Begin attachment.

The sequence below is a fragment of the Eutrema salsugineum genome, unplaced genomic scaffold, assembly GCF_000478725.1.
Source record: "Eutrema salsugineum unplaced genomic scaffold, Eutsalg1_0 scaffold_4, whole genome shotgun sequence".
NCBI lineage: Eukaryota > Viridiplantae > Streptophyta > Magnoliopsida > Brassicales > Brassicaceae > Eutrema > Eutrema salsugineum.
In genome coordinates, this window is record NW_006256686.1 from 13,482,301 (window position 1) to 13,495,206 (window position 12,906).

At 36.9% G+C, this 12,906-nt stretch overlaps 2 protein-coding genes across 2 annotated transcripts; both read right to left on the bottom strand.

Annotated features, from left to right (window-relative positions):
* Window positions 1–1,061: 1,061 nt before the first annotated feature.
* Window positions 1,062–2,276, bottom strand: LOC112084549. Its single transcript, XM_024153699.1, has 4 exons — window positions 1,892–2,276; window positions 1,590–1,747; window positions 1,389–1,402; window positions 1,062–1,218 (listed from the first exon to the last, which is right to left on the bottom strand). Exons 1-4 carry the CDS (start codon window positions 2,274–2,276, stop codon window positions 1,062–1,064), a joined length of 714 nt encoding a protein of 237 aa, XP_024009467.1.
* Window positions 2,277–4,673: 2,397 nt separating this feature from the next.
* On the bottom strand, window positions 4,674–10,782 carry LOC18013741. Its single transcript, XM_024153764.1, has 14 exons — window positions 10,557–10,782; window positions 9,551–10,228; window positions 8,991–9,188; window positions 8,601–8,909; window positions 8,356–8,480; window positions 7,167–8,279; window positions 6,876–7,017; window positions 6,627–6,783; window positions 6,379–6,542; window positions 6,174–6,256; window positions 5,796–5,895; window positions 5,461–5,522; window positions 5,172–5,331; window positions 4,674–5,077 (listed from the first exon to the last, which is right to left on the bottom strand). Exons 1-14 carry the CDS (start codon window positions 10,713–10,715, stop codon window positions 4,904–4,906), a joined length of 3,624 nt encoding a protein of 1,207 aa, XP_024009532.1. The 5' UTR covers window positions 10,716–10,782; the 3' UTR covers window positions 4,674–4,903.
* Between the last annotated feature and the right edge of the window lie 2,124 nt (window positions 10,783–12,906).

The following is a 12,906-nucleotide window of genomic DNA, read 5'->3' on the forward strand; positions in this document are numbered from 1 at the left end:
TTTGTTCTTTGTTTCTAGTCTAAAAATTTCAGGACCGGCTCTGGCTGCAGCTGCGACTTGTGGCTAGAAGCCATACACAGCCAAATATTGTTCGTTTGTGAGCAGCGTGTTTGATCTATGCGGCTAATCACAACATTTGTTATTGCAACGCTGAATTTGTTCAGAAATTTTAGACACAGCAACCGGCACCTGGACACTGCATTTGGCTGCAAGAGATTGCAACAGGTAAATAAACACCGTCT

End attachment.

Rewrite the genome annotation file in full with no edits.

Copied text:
The sequence below is a fragment of the Eutrema salsugineum genome, unplaced genomic scaffold, assembly GCF_000478725.1.
Source record: "Eutrema salsugineum unplaced genomic scaffold, Eutsalg1_0 scaffold_4, whole genome shotgun sequence".
NCBI lineage: Eukaryota > Viridiplantae > Streptophyta > Magnoliopsida > Brassicales > Brassicaceae > Eutrema > Eutrema salsugineum.
In genome coordinates, this window is record NW_006256686.1 from 13,482,301 (window position 1) to 13,495,206 (window position 12,906).

At 36.9% G+C, this 12,906-nt stretch overlaps 2 protein-coding genes across 2 annotated transcripts; both read right to left on the bottom strand.

Annotated features, from left to right (window-relative positions):
* Window positions 1–1,061: 1,061 nt before the first annotated feature.
* Window positions 1,062–2,276, bottom strand: LOC112084549. Its single transcript, XM_024153699.1, has 4 exons — window positions 1,892–2,276; window positions 1,590–1,747; window positions 1,389–1,402; window positions 1,062–1,218 (listed from the first exon to the last, which is right to left on the bottom strand). Exons 1-4 carry the CDS (start codon window positions 2,274–2,276, stop codon window positions 1,062–1,064), a joined length of 714 nt encoding a protein of 237 aa, XP_024009467.1.
* Window positions 2,277–4,673: 2,397 nt separating this feature from the next.
* On the bottom strand, window positions 4,674–10,782 carry LOC18013741. Its single transcript, XM_024153764.1, has 14 exons — window positions 10,557–10,782; window positions 9,551–10,228; window positions 8,991–9,188; window positions 8,601–8,909; window positions 8,356–8,480; window positions 7,167–8,279; window positions 6,876–7,017; window positions 6,627–6,783; window positions 6,379–6,542; window positions 6,174–6,256; window positions 5,796–5,895; window positions 5,461–5,522; window positions 5,172–5,331; window positions 4,674–5,077 (listed from the first exon to the last, which is right to left on the bottom strand). Exons 1-14 carry the CDS (start codon window positions 10,713–10,715, stop codon window positions 4,904–4,906), a joined length of 3,624 nt encoding a protein of 1,207 aa, XP_024009532.1. The 5' UTR covers window positions 10,716–10,782; the 3' UTR covers window positions 4,674–4,903.
* Between the last annotated feature and the right edge of the window lie 2,124 nt (window positions 10,783–12,906).

The following is a 12,906-nucleotide window of genomic DNA, read 5'->3' on the forward strand; positions in this document are numbered from 1 at the left end:
TTTGTTCTTTGTTTCTAGTCTAAAAATTTCAGGACCGGCTCTGGCTGCAGCTGCGACTTGTGGCTAGAAGCCATACACAGCCAAATATTGTTCGTTTGTGAGCAGCGTGTTTGATCTATGCGGCTAATCACAACATTTGTTATTGCAACGCTGAATTTGTTCAGAAATTTTAGACACAGCAACCGGCACCTGGACACTGCATTTGGCTGCAAGAGATTGCAACAGGTAAATAAACACCGTCT